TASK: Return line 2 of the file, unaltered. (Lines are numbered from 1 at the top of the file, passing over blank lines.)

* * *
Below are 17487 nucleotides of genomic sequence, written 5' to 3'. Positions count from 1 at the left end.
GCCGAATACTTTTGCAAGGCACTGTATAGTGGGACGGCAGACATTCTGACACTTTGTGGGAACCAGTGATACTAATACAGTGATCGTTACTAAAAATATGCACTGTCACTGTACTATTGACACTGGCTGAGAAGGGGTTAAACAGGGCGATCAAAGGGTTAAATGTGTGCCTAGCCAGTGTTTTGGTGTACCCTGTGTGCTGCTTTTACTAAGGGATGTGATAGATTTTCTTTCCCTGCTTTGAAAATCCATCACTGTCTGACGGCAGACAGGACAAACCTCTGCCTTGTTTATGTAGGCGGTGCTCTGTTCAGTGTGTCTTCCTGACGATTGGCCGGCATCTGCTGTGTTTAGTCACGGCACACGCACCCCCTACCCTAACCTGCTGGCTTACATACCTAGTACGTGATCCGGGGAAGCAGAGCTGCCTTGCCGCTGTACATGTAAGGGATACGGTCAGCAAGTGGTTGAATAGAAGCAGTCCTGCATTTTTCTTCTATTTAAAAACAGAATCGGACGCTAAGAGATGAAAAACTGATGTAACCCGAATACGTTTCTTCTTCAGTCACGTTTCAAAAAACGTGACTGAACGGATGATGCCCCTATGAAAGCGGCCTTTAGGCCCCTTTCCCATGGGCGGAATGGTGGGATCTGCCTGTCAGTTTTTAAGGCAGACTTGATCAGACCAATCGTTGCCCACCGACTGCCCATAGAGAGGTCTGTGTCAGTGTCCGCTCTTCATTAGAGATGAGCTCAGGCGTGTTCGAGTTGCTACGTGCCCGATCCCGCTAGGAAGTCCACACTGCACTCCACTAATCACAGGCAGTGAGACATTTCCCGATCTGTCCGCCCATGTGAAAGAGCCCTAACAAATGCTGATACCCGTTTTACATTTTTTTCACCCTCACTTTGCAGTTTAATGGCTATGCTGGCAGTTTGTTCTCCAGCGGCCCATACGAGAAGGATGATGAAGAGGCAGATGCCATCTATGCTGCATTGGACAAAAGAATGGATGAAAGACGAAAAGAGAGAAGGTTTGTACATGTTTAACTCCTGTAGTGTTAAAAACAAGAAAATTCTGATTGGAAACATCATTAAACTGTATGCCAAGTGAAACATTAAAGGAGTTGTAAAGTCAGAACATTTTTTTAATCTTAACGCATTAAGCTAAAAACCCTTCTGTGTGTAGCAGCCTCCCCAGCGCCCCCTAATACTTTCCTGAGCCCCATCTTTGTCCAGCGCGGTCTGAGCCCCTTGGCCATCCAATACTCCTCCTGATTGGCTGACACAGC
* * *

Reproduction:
GCCGAATACTTTTGCAAGGCACTGTATAGTGGGACGGCAGACATTCTGACACTTTGTGGGAACCAGTGATACTAATACAGTGATCGTTACTAAAAATATGCACTGTCACTGTACTATTGACACTGGCTGAGAAGGGGTTAAACAGGGCGATCAAAGGGTTAAATGTGTGCCTAGCCAGTGTTTTGGTGTACCCTGTGTGCTGCTTTTACTAAGGGATGTGATAGATTTTCTTTCCCTGCTTTGAAAATCCATCACTGTCTGACGGCAGACAGGACAAACCTCTGCCTTGTTTATGTAGGCGGTGCTCTGTTCAGTGTGTCTTCCTGACGATTGGCCGGCATCTGCTGTGTTTAGTCACGGCACACGCACCCCCTACCCTAACCTGCTGGCTTACATACCTAGTACGTGATCCGGGGAAGCAGAGCTGCCTTGCCGCTGTACATGTAAGGGATACGGTCAGCAAGTGGTTGAATAGAAGCAGTCCTGCATTTTTCTTCTATTTAAAAACAGAATCGGACGCTAAGAGATGAAAAACTGATGTAACCCGAATACGTTTCTTCTTCAGTCACGTTTCAAAAAACGTGACTGAACGGATGATGCCCCTATGAAAGCGGCCTTTAGGCCCCTTTCCCATGGGCGGAATGGTGGGATCTGCCTGTCAGTTTTTAAGGCAGACTTGATCAGACCAATCGTTGCCCACCGACTGCCCATAGAGAGGTCTGTGTCAGTGTCCGCTCTTCATTAGAGATGAGCTCAGGCGTGTTCGAGTTGCTACGTGCCCGATCCCGCTAGGAAGTCCACACTGCACTCCACTAATCACAGGCAGTGAGACATTTCCCGATCTGTCCGCCCATGTGAAAGAGCCCTAACAAATGCTGATACCCGTTTTACATTTTTTTCACCCTCACTTTGCAGTTTAATGGCTATGCTGGCAGTTTGTTCTCCAGCGGCCCATACGAGAAGGATGATGAAGAGGCAGATGCCATCTATGCTGCATTGGACAAAAGAATGGATGAAAGACGAAAAGAGAGAAGGTTTGTACATGTTTAACTCCTGTAGTGTTAAAAACAAGAAAATTCTGATTGGAAACATCATTAAACTGTATGCCAAGTGAAACATTAAAGGAGTTGTAAAGTCAGAACATTTTTTTAATCTTAACGCATTAAGCTAAAAACCCTTCTGTGTGTAGCAGCCTCCCCAGCGCCCCCTAATACTTTCCTGAGCCCCATCTTTGTCCAGCGCGGTCTGAGCCCCTTGGCCATCCAATACTCCTCCTGATTGGCTGACACAGC